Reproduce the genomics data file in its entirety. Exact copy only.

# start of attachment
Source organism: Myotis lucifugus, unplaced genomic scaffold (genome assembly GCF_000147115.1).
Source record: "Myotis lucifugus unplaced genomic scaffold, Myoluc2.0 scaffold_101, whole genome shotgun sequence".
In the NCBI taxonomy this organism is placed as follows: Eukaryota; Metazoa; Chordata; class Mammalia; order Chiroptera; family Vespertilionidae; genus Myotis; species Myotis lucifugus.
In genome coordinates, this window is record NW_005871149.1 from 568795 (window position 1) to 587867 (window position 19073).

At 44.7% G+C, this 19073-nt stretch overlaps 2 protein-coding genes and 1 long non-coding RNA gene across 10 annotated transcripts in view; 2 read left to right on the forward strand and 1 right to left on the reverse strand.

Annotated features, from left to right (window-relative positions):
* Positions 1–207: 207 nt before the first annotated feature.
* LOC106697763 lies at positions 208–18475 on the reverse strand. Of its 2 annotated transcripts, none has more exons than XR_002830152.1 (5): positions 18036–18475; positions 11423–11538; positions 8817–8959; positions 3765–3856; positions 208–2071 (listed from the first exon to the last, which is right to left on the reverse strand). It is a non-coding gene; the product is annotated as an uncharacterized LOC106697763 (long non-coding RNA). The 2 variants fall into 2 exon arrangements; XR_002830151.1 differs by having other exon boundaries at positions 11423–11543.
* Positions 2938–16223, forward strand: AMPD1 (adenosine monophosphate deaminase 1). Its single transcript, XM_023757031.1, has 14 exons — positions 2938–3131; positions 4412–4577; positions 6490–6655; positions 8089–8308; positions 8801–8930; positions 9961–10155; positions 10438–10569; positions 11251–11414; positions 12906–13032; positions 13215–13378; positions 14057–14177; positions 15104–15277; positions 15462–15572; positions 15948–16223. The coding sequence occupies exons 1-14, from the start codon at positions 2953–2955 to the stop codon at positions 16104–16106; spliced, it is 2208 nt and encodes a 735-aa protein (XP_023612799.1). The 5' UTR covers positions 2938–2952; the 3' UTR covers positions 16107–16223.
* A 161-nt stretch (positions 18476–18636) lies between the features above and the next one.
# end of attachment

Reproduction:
Source organism: Myotis lucifugus, unplaced genomic scaffold (genome assembly GCF_000147115.1).
Source record: "Myotis lucifugus unplaced genomic scaffold, Myoluc2.0 scaffold_101, whole genome shotgun sequence".
In the NCBI taxonomy this organism is placed as follows: Eukaryota; Metazoa; Chordata; class Mammalia; order Chiroptera; family Vespertilionidae; genus Myotis; species Myotis lucifugus.
In genome coordinates, this window is record NW_005871149.1 from 568795 (window position 1) to 587867 (window position 19073).

At 44.7% G+C, this 19073-nt stretch overlaps 2 protein-coding genes and 1 long non-coding RNA gene across 10 annotated transcripts in view; 2 read left to right on the forward strand and 1 right to left on the reverse strand.

Annotated features, from left to right (window-relative positions):
* Positions 1–207: 207 nt before the first annotated feature.
* LOC106697763 lies at positions 208–18475 on the reverse strand. Of its 2 annotated transcripts, none has more exons than XR_002830152.1 (5): positions 18036–18475; positions 11423–11538; positions 8817–8959; positions 3765–3856; positions 208–2071 (listed from the first exon to the last, which is right to left on the reverse strand). It is a non-coding gene; the product is annotated as an uncharacterized LOC106697763 (long non-coding RNA). The 2 variants fall into 2 exon arrangements; XR_002830151.1 differs by having other exon boundaries at positions 11423–11543.
* Positions 2938–16223, forward strand: AMPD1 (adenosine monophosphate deaminase 1). Its single transcript, XM_023757031.1, has 14 exons — positions 2938–3131; positions 4412–4577; positions 6490–6655; positions 8089–8308; positions 8801–8930; positions 9961–10155; positions 10438–10569; positions 11251–11414; positions 12906–13032; positions 13215–13378; positions 14057–14177; positions 15104–15277; positions 15462–15572; positions 15948–16223. The coding sequence occupies exons 1-14, from the start codon at positions 2953–2955 to the stop codon at positions 16104–16106; spliced, it is 2208 nt and encodes a 735-aa protein (XP_023612799.1). The 5' UTR covers positions 2938–2952; the 3' UTR covers positions 16107–16223.
* A 161-nt stretch (positions 18476–18636) lies between the features above and the next one.